Home Pastors Articles for Pastors The Best Things About the Boring Parts of the Bible

The Best Things About the Boring Parts of the Bible

Let’s admit it, there are certain parts of the Bible we skim because … well … because we think they’re boring. They’re repetitive, overly detailed, full of names and places we can’t pronounce. So why bother with them? There are many reasons—not the least of which is that even the parts of the Bible we deem to be boring are significant because they are God’s word to us. Here’s my top-10 list of the best things about the boring parts of the Bible.


After a poetic Creation and a cosmic disaster, the story of the Bible slows down in Genesis by tracing the sons of Adam and Eve’s son Seth through numerous generations. Why do we need to know this? Because God made a promise recorded in Genesis 3 about a particular descendant of Eve. The whole of the Bible is most significantly about this descendant. So, the 10th best thing about the boring parts of the Bible is:

Tracing the line of descendants from Adam and Eve forward keeps us tuned in to what is most important in the Bible’s story, or really who is most important—the promised offspring who will one day be born and will do battle with the offspring of the ancient serpent and win.


In Genesis 6-9, we witness the population of the world narrowed down to just Noah and his three sons and their families. The begats of the Bible pick up again in Genesis 10, focusing in on the descendants of just one of Noah’s sons—Shem—and finally on one descendant of Shem—Abraham—to whom God makes incredible promises. Further lists help us to trace the coming of the promised descendant through Isaac and Jacob and Judah and David until we read in Galatians 4:4, “when the fullness of time had come, God sent forth his Son, born of woman.” Keeping our focus on this promised One helps to keep us from making the Bible all about us instead of all about him.

The book of Exodus begins with the vivid story of a baby in a basket on the Nile River who becomes the deliverer of God’s people from their slavery in Egypt. On their way to the Promised Land, God gives Moses detailed instructions for the design of the tent they are to construct in which God will come down to dwell among them. In the detail of the design, we see gourds and open flowers woven into the fabrics, a basin made to look like a lily, lampstands made to look like trees with branches. The writer of Hebrews says the tabernacle and later the temple were “copies of true things” and “a shadow of the good things to come” (Hebrews 8:5). So for #9:

The detail of the tabernacle and temple design reminds us of Eden and fills us with anticipation for the beauty and perfection of the new heavens and new earth.


As we continue in Exodus we read exacting detail about the clothing that was to be made for the high priest who would serve in the tabernacle. It was to be holy, glorious and beautiful like God himself, which is appropriate since the priest represented God to the people. The priest also represented the people to God. He wore an ephod and a breastplate that had stones with the names of the 12 tribes on them. So when the high priest entered the Holy Place, it was as if he took the people and their concerns into the presence of God with him.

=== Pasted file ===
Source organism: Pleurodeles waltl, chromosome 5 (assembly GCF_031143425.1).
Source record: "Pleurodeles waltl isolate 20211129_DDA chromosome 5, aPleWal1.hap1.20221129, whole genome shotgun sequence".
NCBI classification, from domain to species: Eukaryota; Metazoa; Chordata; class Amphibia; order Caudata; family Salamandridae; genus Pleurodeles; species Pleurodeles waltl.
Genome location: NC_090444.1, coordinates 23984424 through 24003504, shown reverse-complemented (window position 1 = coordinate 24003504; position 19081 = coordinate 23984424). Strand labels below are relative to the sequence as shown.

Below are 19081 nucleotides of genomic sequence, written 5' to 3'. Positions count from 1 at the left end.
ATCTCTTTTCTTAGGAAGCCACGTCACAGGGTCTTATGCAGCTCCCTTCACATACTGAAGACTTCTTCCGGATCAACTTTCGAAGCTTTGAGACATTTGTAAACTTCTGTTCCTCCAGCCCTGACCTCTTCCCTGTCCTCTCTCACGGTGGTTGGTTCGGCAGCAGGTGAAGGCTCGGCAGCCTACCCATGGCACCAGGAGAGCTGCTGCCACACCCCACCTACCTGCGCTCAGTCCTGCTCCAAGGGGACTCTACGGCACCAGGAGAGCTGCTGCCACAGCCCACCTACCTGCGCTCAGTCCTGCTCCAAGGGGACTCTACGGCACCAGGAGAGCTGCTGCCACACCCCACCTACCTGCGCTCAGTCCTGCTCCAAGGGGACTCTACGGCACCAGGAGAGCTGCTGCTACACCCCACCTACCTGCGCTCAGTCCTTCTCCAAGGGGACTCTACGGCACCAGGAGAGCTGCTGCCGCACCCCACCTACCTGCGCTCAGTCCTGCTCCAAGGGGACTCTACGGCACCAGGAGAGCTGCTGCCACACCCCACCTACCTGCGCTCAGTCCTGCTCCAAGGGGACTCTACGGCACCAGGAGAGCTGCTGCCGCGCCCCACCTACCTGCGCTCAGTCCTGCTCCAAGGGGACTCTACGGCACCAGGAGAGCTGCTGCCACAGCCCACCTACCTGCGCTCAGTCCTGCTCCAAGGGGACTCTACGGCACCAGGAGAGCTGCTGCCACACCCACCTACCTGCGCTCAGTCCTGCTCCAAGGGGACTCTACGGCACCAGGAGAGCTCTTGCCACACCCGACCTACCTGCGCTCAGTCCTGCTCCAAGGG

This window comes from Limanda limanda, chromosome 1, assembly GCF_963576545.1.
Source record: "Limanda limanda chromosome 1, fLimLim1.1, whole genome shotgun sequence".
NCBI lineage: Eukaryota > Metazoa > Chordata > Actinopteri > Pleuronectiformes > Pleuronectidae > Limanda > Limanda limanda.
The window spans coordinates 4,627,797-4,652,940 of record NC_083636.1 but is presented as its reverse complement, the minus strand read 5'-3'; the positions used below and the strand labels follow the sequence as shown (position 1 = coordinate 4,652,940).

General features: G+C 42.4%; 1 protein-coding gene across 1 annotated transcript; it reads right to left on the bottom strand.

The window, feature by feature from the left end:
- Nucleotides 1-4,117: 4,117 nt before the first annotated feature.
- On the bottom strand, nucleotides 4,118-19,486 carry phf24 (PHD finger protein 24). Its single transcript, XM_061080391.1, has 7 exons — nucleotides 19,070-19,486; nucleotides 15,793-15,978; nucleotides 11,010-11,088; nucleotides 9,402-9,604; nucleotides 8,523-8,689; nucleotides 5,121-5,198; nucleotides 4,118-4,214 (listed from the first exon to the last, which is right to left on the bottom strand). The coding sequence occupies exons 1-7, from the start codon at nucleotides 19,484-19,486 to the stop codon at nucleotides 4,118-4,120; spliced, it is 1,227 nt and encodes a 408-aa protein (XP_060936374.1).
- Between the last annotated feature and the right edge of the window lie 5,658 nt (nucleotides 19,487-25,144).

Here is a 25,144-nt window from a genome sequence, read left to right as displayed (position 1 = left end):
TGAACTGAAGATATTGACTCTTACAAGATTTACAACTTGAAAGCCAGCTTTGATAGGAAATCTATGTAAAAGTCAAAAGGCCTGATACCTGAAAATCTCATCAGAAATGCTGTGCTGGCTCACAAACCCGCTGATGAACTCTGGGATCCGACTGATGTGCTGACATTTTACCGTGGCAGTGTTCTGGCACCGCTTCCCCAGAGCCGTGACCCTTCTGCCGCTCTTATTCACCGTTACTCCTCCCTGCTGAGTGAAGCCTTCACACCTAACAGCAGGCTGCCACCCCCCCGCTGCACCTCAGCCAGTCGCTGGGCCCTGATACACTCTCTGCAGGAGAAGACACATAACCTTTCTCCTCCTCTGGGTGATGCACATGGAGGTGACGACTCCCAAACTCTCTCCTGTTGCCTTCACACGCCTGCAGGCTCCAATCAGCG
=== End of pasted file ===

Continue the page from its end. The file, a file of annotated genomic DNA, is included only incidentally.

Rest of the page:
The detail of the high priest’s clothing assures us that our Great High Priest, Jesus, carries our burdens on his shoulders and our concerns on his heart as he intercedes for us in the presence of God.


In Leviticus 1-7, we find detailed instructions for offering sacrifices, which were like flashing neon signs saying: “sin brings death … sin brings death.” But the sacrifices also revealed that God accepts the blood of an innocent substitute to pay for sin.

The requirements of Old Testament sacrifices help us to see what sin costs as well as the fullness of our forgiveness made possible through the once-for-all perfect sacrifice of Christ.


Let’s face it—the laws about what make a person ceremonially clean or unclean found in Leviticus 11-15 are strange. Yet when we study them, we see that everything that makes a person unclean is something that reflects the effects of the curse of sin on this world. Animals fed on other animals only after the curse. Bodies bled and developed disease only after the curse. Mold and mildew, the visible evidence of decay, came into being only after the curse. Everything designated unclean in Leviticus demonstrated that things are not the way they once were in the Garden—the way God originally intended them to be.

The laws regarding clean and unclean in Leviticus give us hope that we who are unclean can be made clean through an acceptable sacrifice, and will one day be made holy to enter into the presence of God.

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Nancy Guthrie and her husband, David, and son, Matt, make their home in Nashville, Tennessee. Nancy speaks at conferences around the country and internationally, and is currently pursuing graduate studies at Covenant Theological Seminary through their distance education program. She and David are the co-hosts of the GriefShare video series used in over 8,500 churches around the country and host Respite Retreats for couples who have experienced the death of a child. Nancy is the author of a dozen books including her first, Holding on to Hope, and is currently working on a five-book series of Old Testament Bible studies called the Seeing Jesus in the Old Testament series.